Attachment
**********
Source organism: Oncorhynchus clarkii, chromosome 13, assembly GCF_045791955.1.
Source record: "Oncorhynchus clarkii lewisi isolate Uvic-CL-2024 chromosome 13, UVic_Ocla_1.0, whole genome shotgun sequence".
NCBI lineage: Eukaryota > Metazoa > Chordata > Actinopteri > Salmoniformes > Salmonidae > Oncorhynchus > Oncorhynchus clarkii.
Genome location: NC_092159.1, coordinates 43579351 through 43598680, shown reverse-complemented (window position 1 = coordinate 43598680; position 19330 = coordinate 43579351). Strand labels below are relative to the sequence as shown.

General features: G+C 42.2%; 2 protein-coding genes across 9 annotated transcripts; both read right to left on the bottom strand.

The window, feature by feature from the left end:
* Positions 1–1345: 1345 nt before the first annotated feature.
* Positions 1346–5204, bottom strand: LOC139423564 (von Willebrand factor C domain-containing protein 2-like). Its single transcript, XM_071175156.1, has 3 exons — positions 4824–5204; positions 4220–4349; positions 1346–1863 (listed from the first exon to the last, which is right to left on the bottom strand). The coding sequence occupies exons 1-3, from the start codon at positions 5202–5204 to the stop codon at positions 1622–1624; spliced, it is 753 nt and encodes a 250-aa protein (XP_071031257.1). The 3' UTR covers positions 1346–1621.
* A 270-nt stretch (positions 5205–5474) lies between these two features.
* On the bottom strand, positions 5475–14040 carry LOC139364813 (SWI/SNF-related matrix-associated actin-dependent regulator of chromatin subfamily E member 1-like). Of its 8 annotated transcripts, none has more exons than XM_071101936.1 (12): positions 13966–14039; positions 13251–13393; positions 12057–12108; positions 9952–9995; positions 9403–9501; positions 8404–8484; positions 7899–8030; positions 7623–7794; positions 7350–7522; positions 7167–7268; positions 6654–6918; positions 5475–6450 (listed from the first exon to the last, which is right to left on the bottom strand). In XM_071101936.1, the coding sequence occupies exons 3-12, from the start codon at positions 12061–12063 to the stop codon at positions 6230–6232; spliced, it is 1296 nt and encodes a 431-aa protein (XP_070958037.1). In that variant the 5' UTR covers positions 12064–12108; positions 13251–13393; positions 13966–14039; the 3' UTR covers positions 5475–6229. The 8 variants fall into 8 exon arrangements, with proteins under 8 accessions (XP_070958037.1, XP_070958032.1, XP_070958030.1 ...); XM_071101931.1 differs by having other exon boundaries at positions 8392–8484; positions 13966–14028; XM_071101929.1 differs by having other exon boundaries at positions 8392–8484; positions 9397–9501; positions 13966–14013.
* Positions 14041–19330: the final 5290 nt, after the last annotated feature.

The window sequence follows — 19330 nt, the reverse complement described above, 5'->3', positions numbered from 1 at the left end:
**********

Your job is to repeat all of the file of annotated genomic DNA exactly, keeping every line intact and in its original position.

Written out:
Source organism: Oncorhynchus clarkii, chromosome 13, assembly GCF_045791955.1.
Source record: "Oncorhynchus clarkii lewisi isolate Uvic-CL-2024 chromosome 13, UVic_Ocla_1.0, whole genome shotgun sequence".
NCBI lineage: Eukaryota > Metazoa > Chordata > Actinopteri > Salmoniformes > Salmonidae > Oncorhynchus > Oncorhynchus clarkii.
Genome location: NC_092159.1, coordinates 43579351 through 43598680, shown reverse-complemented (window position 1 = coordinate 43598680; position 19330 = coordinate 43579351). Strand labels below are relative to the sequence as shown.

General features: G+C 42.2%; 2 protein-coding genes across 9 annotated transcripts; both read right to left on the bottom strand.

The window, feature by feature from the left end:
* Positions 1–1345: 1345 nt before the first annotated feature.
* Positions 1346–5204, bottom strand: LOC139423564 (von Willebrand factor C domain-containing protein 2-like). Its single transcript, XM_071175156.1, has 3 exons — positions 4824–5204; positions 4220–4349; positions 1346–1863 (listed from the first exon to the last, which is right to left on the bottom strand). The coding sequence occupies exons 1-3, from the start codon at positions 5202–5204 to the stop codon at positions 1622–1624; spliced, it is 753 nt and encodes a 250-aa protein (XP_071031257.1). The 3' UTR covers positions 1346–1621.
* A 270-nt stretch (positions 5205–5474) lies between these two features.
* On the bottom strand, positions 5475–14040 carry LOC139364813 (SWI/SNF-related matrix-associated actin-dependent regulator of chromatin subfamily E member 1-like). Of its 8 annotated transcripts, none has more exons than XM_071101936.1 (12): positions 13966–14039; positions 13251–13393; positions 12057–12108; positions 9952–9995; positions 9403–9501; positions 8404–8484; positions 7899–8030; positions 7623–7794; positions 7350–7522; positions 7167–7268; positions 6654–6918; positions 5475–6450 (listed from the first exon to the last, which is right to left on the bottom strand). In XM_071101936.1, the coding sequence occupies exons 3-12, from the start codon at positions 12061–12063 to the stop codon at positions 6230–6232; spliced, it is 1296 nt and encodes a 431-aa protein (XP_070958037.1). In that variant the 5' UTR covers positions 12064–12108; positions 13251–13393; positions 13966–14039; the 3' UTR covers positions 5475–6229. The 8 variants fall into 8 exon arrangements, with proteins under 8 accessions (XP_070958037.1, XP_070958032.1, XP_070958030.1 ...); XM_071101931.1 differs by having other exon boundaries at positions 8392–8484; positions 13966–14028; XM_071101929.1 differs by having other exon boundaries at positions 8392–8484; positions 9397–9501; positions 13966–14013.
* Positions 14041–19330: the final 5290 nt, after the last annotated feature.

The window sequence follows — 19330 nt, the reverse complement described above, 5'->3', positions numbered from 1 at the left end: